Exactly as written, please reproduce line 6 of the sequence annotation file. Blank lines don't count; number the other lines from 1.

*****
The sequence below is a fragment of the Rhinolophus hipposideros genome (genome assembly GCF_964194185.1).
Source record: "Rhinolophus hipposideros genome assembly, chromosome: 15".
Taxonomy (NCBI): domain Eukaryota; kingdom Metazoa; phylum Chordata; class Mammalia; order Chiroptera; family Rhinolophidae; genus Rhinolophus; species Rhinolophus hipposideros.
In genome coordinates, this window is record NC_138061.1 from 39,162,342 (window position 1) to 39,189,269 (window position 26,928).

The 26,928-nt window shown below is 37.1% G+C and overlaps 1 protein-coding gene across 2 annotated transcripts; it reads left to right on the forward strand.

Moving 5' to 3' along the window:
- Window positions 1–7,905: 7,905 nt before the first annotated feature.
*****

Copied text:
Moving 5' to 3' along the window: